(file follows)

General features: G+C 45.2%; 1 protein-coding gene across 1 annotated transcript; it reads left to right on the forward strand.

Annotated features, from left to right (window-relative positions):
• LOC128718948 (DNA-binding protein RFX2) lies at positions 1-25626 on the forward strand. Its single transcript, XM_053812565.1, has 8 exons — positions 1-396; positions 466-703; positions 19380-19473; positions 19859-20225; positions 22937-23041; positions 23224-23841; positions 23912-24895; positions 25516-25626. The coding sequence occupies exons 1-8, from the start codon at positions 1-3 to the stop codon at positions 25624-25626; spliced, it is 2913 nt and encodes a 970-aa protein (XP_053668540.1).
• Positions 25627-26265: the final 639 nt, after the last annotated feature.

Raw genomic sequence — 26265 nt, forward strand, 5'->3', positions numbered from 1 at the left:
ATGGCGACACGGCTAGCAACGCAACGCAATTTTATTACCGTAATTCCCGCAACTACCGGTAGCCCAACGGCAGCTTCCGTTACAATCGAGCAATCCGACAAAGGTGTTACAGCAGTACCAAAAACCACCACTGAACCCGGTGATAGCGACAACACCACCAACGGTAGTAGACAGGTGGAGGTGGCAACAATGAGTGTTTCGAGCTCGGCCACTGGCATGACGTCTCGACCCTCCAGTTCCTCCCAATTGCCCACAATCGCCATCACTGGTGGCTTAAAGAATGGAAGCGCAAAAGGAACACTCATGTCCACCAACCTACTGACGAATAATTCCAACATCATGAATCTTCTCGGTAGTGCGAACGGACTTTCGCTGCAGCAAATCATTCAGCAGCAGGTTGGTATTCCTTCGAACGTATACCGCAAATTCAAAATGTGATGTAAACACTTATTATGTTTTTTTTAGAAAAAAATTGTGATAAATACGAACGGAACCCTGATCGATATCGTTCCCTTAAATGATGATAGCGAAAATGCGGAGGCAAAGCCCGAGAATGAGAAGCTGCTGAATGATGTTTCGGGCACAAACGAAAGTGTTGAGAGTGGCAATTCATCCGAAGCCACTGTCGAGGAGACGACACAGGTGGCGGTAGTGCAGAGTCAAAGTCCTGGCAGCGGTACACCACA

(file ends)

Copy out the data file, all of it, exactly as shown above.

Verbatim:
General features: G+C 45.2%; 1 protein-coding gene across 1 annotated transcript; it reads left to right on the forward strand.

Annotated features, from left to right (window-relative positions):
• LOC128718948 (DNA-binding protein RFX2) lies at positions 1-25626 on the forward strand. Its single transcript, XM_053812565.1, has 8 exons — positions 1-396; positions 466-703; positions 19380-19473; positions 19859-20225; positions 22937-23041; positions 23224-23841; positions 23912-24895; positions 25516-25626. The coding sequence occupies exons 1-8, from the start codon at positions 1-3 to the stop codon at positions 25624-25626; spliced, it is 2913 nt and encodes a 970-aa protein (XP_053668540.1).
• Positions 25627-26265: the final 639 nt, after the last annotated feature.

Raw genomic sequence — 26265 nt, forward strand, 5'->3', positions numbered from 1 at the left:
ATGGCGACACGGCTAGCAACGCAACGCAATTTTATTACCGTAATTCCCGCAACTACCGGTAGCCCAACGGCAGCTTCCGTTACAATCGAGCAATCCGACAAAGGTGTTACAGCAGTACCAAAAACCACCACTGAACCCGGTGATAGCGACAACACCACCAACGGTAGTAGACAGGTGGAGGTGGCAACAATGAGTGTTTCGAGCTCGGCCACTGGCATGACGTCTCGACCCTCCAGTTCCTCCCAATTGCCCACAATCGCCATCACTGGTGGCTTAAAGAATGGAAGCGCAAAAGGAACACTCATGTCCACCAACCTACTGACGAATAATTCCAACATCATGAATCTTCTCGGTAGTGCGAACGGACTTTCGCTGCAGCAAATCATTCAGCAGCAGGTTGGTATTCCTTCGAACGTATACCGCAAATTCAAAATGTGATGTAAACACTTATTATGTTTTTTTTAGAAAAAAATTGTGATAAATACGAACGGAACCCTGATCGATATCGTTCCCTTAAATGATGATAGCGAAAATGCGGAGGCAAAGCCCGAGAATGAGAAGCTGCTGAATGATGTTTCGGGCACAAACGAAAGTGTTGAGAGTGGCAATTCATCCGAAGCCACTGTCGAGGAGACGACACAGGTGGCGGTAGTGCAGAGTCAAAGTCCTGGCAGCGGTACACCACA